Magazine article National Catholic Reporter

When Peter Met Cornelius, History Changed. (Columns)

Magazine article National Catholic Reporter

When Peter Met Cornelius, History Changed. (Columns)

Article excerpt

Feb. 2 is the feast of the Presentation of the Lord, which is celebrated not only by the Roman Catholic church but also by the Orthodox churches, the churches of the Anglican Communion, and the Evangelical Lutheran Church in America.

It marks the event at which the infant Jesus was brought to the Temple, and Mary was purified following childbirth in order to fulfill the requirements of the Mosaic law. Simeon and the prophetess Anna greeted them: Simeon, with the prayer that came to be known as the "Nunc Dimittis" ("Now, Master, you may let your servant go in peace, according to your word, for my eyes have seen your salvation"), and Anna, with a prayer of thanksgiving to God on behalf of all those "who were awaiting the redemption of Jerusalem."

But Feb. 2 also happens to be the feast day of Cornelius the Centurion, an officer of the imperial Roman army who was among the first Gentiles to be converted to Christ, according to the Acts of the Apostles.

Cornelius is described by the scriptures as a devout man who feared God, gave alms generously and prayed constantly. He and the Apostle Peter had simultaneous visions that eventually brought them together at Cornelius' home in Caesarea. While Peter was speaking there, "the Holy Spirit fell upon all who were listening to the word." Peter was so "astounded" that the gift of the Spirit should have been poured out on the Gentiles as well as the Jews that he readily acceded to Cornelius' wish to be baptized. Before doing so, however, Peter asked the crowd, "Can anyone withhold the water for baptizing these people, who have received the Holy Spirit even as we have?" Not hearing any objections, he baptized Cornelius and his whole household.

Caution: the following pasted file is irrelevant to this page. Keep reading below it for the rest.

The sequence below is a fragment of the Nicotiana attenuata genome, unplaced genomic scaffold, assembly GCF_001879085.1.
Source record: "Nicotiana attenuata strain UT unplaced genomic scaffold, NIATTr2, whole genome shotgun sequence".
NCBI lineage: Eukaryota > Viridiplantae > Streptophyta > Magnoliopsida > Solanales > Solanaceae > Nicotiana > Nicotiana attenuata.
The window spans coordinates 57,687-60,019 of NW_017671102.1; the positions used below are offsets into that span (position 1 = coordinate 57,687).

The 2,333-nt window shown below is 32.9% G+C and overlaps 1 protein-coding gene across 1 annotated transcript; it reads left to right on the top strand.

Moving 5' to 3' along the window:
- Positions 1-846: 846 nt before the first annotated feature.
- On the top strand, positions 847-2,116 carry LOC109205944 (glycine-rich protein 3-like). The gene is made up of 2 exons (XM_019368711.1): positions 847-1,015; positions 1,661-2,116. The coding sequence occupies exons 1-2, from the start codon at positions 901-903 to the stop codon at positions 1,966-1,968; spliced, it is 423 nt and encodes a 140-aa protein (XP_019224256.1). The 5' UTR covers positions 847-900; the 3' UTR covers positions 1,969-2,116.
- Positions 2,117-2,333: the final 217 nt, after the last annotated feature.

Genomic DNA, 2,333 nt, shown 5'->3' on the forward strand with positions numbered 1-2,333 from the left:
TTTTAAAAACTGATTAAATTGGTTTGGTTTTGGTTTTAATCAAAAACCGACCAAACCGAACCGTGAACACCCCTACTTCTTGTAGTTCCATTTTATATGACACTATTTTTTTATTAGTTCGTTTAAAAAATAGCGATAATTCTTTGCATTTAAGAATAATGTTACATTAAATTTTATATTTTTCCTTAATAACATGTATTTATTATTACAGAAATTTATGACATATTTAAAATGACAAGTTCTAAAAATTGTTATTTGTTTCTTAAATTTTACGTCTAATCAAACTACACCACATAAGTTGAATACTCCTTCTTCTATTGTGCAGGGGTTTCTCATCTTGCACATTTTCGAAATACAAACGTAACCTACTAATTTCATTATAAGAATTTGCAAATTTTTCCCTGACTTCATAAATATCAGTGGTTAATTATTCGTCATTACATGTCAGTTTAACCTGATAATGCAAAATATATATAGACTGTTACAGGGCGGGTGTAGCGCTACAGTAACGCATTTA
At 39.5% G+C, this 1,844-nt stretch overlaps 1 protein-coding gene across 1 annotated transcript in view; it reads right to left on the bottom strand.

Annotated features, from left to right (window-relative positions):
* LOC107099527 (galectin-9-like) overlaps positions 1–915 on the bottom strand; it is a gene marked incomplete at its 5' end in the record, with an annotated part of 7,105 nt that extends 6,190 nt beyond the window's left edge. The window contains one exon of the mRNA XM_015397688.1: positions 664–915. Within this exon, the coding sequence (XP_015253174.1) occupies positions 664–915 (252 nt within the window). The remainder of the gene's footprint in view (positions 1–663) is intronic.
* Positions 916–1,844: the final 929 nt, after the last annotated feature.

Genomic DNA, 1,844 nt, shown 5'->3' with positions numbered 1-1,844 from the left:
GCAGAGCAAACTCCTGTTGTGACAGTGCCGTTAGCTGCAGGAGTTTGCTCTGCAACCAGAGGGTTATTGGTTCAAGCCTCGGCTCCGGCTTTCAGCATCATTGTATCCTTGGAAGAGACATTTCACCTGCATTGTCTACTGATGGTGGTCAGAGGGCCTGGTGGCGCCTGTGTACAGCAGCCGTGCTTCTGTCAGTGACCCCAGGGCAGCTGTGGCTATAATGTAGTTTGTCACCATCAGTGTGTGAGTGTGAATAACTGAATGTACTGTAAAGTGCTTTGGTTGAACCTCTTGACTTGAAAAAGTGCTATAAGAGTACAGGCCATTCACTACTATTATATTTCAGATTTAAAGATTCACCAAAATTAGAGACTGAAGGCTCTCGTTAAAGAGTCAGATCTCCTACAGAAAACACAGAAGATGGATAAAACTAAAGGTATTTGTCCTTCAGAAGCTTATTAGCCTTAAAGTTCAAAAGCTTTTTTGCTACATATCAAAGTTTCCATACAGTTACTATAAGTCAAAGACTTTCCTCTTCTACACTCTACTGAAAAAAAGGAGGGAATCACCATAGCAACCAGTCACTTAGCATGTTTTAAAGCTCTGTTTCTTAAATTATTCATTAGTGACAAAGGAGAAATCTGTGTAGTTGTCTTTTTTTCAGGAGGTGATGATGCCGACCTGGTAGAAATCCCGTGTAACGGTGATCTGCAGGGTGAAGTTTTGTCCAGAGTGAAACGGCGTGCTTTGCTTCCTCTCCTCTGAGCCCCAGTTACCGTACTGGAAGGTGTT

Peter's act of pastoral wisdom and courage, however, precipitated the first major crisis in the history of the church. When some of the Jewish Christians in Jerusalem learned of what had happened in Caesarea, they sharply criticized his behavior.

Upon his return to Jerusalem, Peter was directly confronted by his accusers. "You entered the house of uncircumcised people and ate with them," they charged. Peter attempted at once to explain what he had done, "step by step," and why he had done it.

He told them of a vision that he had while at prayer in Joppa. …

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